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Tianeptine: Abuse, Withdrawal & Recovery

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Tianeptine is an atypical tricyclic antidepressant used for the treatment of depression. Marketed in the United States as a dietary supplement, tianeptine is legal in all U.S. states except Alabama, Minnesota, and Michigan.

Although tianeptine is utilized to treat depression in countries throughout Europe, Asian, and Latin America, the FDA does not approve tianeptine pills for medical use in the United States. The FDA reports that tianeptine is associated with serious harm, including life-threatening overdoses.

Despite the marketing of tianeptine supplement, the drug has been likened to opioids, earning tianeptine the nickname “gas station heroin”.

This guide explores the addictive profile of tianeptine and outlines how to initiate withdrawal and recovery from this novel antidepressant.

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What is Tianeptine?

Tianeptine is a medication primarily prescribed for the treatment of major depressive disorder (depression). There is also ongoing research on the suitability of the medication for treating IBS (irritable bowel syndrome). 

The medication is structurally classified as a TCA (tricyclic antidepressant). Despite this classification, tianeptine is atypical because it does not have the same pharmacological properties as typical tricyclic antidepressants.

Developed in the 1960s by the French Society of Medical Research, tianeptine is approved in France, where it is manufactured and sold as various branded versions, including:

  • Stablon
  • Tatinol
  • Coaxil 

You take tianeptine orally in doses of between 25mg and 50mg. The medication can also be administered by intravenous injection.

You take tianeptine orally in doses of between 25mg and 50mg. The medication can also be administered by intravenous injection.

The medication has a mechanism of action that increases uptake of serotonin in the brain. In low doses, this can:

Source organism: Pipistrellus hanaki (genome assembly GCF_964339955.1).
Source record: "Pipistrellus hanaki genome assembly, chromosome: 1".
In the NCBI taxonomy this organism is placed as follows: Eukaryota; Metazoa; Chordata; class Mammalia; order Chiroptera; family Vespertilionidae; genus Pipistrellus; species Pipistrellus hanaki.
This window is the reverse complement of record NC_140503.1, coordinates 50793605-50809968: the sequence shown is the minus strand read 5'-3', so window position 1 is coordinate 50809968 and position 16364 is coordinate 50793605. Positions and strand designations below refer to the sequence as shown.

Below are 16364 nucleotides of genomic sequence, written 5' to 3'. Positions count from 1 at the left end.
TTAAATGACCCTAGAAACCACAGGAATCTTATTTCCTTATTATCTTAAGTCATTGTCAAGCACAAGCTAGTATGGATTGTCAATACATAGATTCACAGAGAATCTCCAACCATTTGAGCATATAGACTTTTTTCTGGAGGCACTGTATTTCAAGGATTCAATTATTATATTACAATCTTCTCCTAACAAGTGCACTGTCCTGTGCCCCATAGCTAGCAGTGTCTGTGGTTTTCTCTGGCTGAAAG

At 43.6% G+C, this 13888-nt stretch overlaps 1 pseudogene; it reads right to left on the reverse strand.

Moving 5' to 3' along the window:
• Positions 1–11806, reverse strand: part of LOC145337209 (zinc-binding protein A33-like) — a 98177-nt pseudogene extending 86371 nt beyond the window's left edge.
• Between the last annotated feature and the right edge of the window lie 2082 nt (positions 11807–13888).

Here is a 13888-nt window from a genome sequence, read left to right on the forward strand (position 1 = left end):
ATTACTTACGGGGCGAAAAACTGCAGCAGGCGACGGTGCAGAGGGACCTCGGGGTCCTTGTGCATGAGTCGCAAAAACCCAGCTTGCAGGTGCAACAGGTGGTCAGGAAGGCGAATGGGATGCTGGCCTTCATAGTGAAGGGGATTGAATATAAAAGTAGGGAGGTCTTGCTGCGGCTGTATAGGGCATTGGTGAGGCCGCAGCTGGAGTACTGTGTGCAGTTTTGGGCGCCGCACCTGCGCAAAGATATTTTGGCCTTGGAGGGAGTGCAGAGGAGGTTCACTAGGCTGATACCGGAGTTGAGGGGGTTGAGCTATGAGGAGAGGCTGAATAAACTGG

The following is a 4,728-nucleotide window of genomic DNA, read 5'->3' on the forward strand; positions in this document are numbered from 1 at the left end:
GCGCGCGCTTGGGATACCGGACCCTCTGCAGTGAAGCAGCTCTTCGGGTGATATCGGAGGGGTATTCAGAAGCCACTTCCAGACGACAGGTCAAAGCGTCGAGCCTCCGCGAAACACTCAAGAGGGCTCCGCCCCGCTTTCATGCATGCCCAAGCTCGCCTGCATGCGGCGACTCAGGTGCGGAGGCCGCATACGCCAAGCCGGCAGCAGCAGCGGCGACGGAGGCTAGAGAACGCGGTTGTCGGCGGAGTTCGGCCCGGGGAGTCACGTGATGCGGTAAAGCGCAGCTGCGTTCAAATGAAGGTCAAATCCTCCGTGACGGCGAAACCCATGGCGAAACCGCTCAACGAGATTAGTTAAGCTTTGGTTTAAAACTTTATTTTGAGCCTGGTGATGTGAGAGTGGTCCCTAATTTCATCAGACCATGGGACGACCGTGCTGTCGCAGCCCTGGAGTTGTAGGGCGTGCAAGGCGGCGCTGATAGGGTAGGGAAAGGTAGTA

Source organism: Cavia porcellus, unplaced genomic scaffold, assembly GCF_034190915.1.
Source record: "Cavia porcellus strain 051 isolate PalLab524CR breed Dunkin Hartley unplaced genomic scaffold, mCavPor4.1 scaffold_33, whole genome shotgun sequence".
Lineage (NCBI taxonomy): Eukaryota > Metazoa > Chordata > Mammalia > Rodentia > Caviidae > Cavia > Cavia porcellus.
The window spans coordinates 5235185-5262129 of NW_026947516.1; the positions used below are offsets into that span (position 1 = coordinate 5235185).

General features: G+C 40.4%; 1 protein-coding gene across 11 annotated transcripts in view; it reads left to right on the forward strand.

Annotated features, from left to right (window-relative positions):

• Improve mood
  • Reduce stress levels 

Additionally, tianeptine can mitigate symptoms of anxiety disorders and depressive disorders by increasing dopamine production and activating natural opioid receptors in the brain. For this reason, many people compare tianeptine vs. kratom. Kratom is another supplement that is similar to opioids in its mechanism of action.

In all but three U.S. states, tianeptine is not a controlled substance. The medication is typically sold as either a nootropic (a chemical that boosts cognitive function) or as a dietary supplement. Tianeptine is readily available online or in gas stations. Common brand names for tianeptine in this form include:

  • TD Red
  • Tianna
  • ZaZa
  • Tia
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Tianeptine Abuse & Addiction

If you take a standard dose of tianeptine, you will not experience a euphoric high. Taking 25mg to 50mg of this medication daily will not cause tolerance to form and will not lead to the presentation of withdrawal symptoms upon quitting. 

The issue of tianeptine abuse typically stems from people who buy the medication online in either of the following forms:

  • As a research chemical purchased from companies in the United States.
  • As a supplement purchased from companies overseas.

Many people who abuse tianeptine take large doses, sometimes injected intravenously. Tianeptine is abused for its rewarding high and for its perceived ability to boost mental clarity and working memory.

Abusing this drug can cause tolerance to form, meaning you will require more and more of tianeptine to achieve the same effects. This often accelerates the development of physical dependence. Addiction often but not always follows.

These are five of the most common signs of tianeptine addiction:

  1. Using larger amounts of tianeptine or using tianeptine for longer than intended.
  2. Repeatedly trying and failing to moderate or discontinue use of the medication.
  3. Spending large chunks of times using and obtaining tianeptine, as well as recovering from its effects.
  4. Experiencing cravings for tianeptine so intense that you struggle to focus on anything else.
  5. Continuing to use the medication despite it triggering problems in your personal and professional life.

While there is no cure for addiction to tianeptine, evidence-based treatment can produce positive outcomes – more on this below.

How Long Does it Take to Get Addicted to Tianeptine?

Research suggests that tianeptine has a high potential for addiction when abused due to its opioid-like properties.